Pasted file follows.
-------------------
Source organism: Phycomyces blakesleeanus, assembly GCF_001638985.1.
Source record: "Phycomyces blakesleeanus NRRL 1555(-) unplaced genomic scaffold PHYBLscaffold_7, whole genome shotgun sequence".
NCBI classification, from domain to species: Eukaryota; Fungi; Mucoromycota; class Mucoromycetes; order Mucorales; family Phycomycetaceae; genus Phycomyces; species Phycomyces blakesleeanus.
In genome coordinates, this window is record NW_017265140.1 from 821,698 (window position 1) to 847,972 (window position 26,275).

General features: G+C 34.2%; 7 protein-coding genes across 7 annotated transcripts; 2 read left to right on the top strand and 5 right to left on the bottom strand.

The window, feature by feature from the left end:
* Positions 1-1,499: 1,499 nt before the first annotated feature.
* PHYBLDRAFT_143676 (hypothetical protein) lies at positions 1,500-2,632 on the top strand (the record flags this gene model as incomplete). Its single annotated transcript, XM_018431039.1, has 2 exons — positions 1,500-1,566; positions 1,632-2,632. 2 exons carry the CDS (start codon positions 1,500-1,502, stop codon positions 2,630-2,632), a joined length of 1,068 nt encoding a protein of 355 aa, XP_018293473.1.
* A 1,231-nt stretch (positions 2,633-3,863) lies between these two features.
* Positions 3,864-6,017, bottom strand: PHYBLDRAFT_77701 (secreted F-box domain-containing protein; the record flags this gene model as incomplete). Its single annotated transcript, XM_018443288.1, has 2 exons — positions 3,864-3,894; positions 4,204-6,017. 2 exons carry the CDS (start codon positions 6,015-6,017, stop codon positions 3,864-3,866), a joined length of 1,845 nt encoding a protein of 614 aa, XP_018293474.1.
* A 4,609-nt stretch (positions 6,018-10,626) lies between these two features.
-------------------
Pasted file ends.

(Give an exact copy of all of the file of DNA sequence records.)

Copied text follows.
Source organism: Phycomyces blakesleeanus, assembly GCF_001638985.1.
Source record: "Phycomyces blakesleeanus NRRL 1555(-) unplaced genomic scaffold PHYBLscaffold_7, whole genome shotgun sequence".
NCBI classification, from domain to species: Eukaryota; Fungi; Mucoromycota; class Mucoromycetes; order Mucorales; family Phycomycetaceae; genus Phycomyces; species Phycomyces blakesleeanus.
In genome coordinates, this window is record NW_017265140.1 from 821,698 (window position 1) to 847,972 (window position 26,275).

General features: G+C 34.2%; 7 protein-coding genes across 7 annotated transcripts; 2 read left to right on the top strand and 5 right to left on the bottom strand.

The window, feature by feature from the left end:
* Positions 1-1,499: 1,499 nt before the first annotated feature.
* PHYBLDRAFT_143676 (hypothetical protein) lies at positions 1,500-2,632 on the top strand (the record flags this gene model as incomplete). Its single annotated transcript, XM_018431039.1, has 2 exons — positions 1,500-1,566; positions 1,632-2,632. 2 exons carry the CDS (start codon positions 1,500-1,502, stop codon positions 2,630-2,632), a joined length of 1,068 nt encoding a protein of 355 aa, XP_018293473.1.
* A 1,231-nt stretch (positions 2,633-3,863) lies between these two features.
* Positions 3,864-6,017, bottom strand: PHYBLDRAFT_77701 (secreted F-box domain-containing protein; the record flags this gene model as incomplete). Its single annotated transcript, XM_018443288.1, has 2 exons — positions 3,864-3,894; positions 4,204-6,017. 2 exons carry the CDS (start codon positions 6,015-6,017, stop codon positions 3,864-3,866), a joined length of 1,845 nt encoding a protein of 614 aa, XP_018293474.1.
* A 4,609-nt stretch (positions 6,018-10,626) lies between these two features.